The Bradley County juvenile court system says it means business when it comes to getting at-risk youth back on track.

Right now the court is wrapping up its six week behavior modification program which entails intense physical training for the troubled teens, as well as classroom time.

It is not just the young cadets that benefit but also the instructors as well.

The LEAF Academy has been in place since 1997 in Bradley County. LEAF stands for law, enforcement academic and fitness.

Channel 3 got an inside look at what the teens go through.

"When we introduce this we tell them life is full of obstacles and you have to negotiate and go on," says Cleveland Police SRO Brian Montgomery.

The young cadets are being pushed to the limit as a part of the LEAF Academy in Bradley County.

 "They learn that they can do things that they never thought they could," says Montgomery.

 "I want to see those kids be able make good choices, respect themselves. Because if they don't respect themselves they're not going to respect us. They're not going to respect anyone out there," says LEAF director Nancy Stanfield.

Juvenile probation officer Nancy Stanfield is the director of LEAF and has been with the program since it started in 1997.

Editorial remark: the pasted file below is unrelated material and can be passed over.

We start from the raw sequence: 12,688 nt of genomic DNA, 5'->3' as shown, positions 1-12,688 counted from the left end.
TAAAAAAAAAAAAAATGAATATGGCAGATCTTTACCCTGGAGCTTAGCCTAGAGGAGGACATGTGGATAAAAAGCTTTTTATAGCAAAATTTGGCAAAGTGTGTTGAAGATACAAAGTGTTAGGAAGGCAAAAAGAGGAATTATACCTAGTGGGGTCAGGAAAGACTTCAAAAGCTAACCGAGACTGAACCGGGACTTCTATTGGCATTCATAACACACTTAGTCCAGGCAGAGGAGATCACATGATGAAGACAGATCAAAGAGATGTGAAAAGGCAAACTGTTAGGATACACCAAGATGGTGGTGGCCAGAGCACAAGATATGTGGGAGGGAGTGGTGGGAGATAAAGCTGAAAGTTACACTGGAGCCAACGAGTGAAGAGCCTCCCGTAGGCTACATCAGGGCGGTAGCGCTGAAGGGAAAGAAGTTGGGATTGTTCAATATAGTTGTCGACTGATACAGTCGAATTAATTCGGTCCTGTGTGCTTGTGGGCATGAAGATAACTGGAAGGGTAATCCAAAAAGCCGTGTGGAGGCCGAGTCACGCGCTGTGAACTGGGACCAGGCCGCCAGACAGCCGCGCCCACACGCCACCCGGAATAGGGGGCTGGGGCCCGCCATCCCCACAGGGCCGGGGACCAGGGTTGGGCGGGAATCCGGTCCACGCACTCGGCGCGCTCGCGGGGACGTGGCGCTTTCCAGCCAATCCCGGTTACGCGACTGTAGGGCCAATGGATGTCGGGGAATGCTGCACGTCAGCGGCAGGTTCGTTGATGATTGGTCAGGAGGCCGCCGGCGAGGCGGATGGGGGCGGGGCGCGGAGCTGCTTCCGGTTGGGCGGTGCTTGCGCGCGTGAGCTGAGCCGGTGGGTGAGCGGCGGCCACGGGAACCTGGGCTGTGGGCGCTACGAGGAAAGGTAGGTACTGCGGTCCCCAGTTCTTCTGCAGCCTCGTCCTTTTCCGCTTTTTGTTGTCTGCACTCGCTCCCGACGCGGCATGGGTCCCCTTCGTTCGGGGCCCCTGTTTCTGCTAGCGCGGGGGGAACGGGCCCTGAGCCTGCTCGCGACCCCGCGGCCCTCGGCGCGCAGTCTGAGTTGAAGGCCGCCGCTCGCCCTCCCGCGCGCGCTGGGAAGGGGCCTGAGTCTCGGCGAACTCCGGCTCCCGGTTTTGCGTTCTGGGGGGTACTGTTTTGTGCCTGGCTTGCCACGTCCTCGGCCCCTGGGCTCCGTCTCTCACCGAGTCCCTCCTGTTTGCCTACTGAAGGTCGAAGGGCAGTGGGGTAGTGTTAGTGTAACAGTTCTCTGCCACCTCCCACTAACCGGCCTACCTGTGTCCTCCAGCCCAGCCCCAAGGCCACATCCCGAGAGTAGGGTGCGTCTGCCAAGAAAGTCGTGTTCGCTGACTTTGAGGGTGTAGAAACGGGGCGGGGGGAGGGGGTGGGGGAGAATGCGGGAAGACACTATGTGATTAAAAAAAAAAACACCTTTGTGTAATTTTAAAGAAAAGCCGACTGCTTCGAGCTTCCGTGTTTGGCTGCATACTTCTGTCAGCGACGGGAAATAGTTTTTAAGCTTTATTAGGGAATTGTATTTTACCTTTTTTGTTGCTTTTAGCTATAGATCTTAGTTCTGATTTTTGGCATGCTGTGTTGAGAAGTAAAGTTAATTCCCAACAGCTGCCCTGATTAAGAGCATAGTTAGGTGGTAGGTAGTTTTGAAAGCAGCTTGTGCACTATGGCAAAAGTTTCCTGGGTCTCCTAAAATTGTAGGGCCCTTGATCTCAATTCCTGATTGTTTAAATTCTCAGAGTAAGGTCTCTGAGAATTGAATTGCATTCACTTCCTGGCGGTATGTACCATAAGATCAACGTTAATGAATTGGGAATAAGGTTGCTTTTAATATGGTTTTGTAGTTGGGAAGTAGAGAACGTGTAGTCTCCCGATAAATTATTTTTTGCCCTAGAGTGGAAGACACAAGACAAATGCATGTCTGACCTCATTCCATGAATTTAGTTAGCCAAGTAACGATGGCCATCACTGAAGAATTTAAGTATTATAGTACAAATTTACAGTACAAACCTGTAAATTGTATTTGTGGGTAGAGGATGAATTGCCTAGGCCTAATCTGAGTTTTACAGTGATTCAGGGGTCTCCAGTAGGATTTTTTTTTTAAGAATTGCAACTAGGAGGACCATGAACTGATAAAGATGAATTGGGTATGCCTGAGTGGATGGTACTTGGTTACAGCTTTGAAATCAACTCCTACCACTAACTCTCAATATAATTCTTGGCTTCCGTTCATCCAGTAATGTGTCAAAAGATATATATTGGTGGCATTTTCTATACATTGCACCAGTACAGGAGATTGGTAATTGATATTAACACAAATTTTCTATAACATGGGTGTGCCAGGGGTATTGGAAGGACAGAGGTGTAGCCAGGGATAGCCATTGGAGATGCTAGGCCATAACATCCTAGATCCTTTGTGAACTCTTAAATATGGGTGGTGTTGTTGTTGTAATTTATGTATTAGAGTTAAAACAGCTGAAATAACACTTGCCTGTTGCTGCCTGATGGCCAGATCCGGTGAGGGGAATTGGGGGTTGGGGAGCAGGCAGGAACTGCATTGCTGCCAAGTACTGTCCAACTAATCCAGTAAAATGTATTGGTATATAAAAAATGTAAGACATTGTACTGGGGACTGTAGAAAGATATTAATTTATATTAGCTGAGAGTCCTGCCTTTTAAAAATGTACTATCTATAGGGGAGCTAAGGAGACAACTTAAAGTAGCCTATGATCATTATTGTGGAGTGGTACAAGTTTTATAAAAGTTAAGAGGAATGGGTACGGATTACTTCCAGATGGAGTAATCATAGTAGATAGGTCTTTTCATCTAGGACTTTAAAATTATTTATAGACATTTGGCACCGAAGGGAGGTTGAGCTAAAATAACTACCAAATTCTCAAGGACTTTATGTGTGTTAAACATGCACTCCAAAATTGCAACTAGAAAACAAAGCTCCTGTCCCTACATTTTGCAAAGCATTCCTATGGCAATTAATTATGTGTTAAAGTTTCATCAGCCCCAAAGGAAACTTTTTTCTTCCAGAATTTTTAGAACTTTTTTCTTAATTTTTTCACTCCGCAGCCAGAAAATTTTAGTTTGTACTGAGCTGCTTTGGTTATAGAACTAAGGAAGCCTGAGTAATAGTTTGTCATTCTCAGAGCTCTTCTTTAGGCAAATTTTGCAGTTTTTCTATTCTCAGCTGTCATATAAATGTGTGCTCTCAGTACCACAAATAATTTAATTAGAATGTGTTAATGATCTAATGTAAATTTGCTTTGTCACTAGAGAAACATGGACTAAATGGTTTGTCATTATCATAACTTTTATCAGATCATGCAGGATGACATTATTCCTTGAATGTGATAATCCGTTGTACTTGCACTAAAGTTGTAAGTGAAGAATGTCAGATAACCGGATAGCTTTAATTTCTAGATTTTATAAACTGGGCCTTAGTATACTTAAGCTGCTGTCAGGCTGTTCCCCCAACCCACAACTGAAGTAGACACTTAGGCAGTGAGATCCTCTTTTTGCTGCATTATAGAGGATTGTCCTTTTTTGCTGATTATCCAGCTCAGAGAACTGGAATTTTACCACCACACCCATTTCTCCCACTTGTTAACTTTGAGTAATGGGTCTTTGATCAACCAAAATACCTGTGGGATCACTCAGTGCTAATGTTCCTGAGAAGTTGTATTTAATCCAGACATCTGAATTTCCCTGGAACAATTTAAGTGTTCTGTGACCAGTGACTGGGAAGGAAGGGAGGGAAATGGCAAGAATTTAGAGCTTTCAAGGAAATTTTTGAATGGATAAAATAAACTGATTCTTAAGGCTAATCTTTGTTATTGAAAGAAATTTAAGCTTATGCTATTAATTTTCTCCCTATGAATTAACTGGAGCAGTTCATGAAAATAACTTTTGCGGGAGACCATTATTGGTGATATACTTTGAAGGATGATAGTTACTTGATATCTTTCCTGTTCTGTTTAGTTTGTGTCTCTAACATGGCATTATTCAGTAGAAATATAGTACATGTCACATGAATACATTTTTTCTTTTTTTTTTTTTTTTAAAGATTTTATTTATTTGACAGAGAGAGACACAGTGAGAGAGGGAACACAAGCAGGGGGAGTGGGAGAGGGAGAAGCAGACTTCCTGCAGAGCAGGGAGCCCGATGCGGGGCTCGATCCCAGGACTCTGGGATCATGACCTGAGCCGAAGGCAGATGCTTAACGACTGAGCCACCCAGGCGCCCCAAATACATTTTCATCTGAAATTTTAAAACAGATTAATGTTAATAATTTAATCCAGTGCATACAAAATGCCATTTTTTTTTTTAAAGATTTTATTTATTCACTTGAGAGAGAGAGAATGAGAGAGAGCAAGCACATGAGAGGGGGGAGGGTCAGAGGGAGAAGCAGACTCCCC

She says the academy serves as alternative sentencing for teens who have gotten in trouble for a variety of reasons, whether it be drugs or skipping school.
"Some of these kids are afraid to pass everything. They're afraid to succeed because they've never completed. They've never succeeded before," says Stanfield.

She says they do not mess around. The current class started with around 45 students.
"Right now we're down to 19," she says.

Besides physical tests, the cadets are drug tested and have instructional class time going over language arts, math, and anger management.
The cadets say it is a life-changing experience.    

 "It's discipline," says 16-year-old Alexus Dunn. "But it's good discipline. It'll change your whole attitude on everything."

 "I was smoking weed and failed a drug test and stuff and court," says 16-year-old cadet Kane Hullender. When asked what his hopes for the future are: "To stop smoking weed and get my life back on track and do better in school and stuff."

"It's helping me with my attitude and not to mess up again. Because I don't want to come back here. It's hard. It's rough," says 16-year-old Megan Wiseman.    
"We've had several that've come back and said thank you. 'I don't know where I'd be if it hadn't been for  LEAF,'" says Montgomery.

 "I am so proud of these kids," says Stanfield.

Those kicked out of the program have to do community service.

In the 18 years of the academy, 649 cadets have graduated.

The latest class graduates this Friday.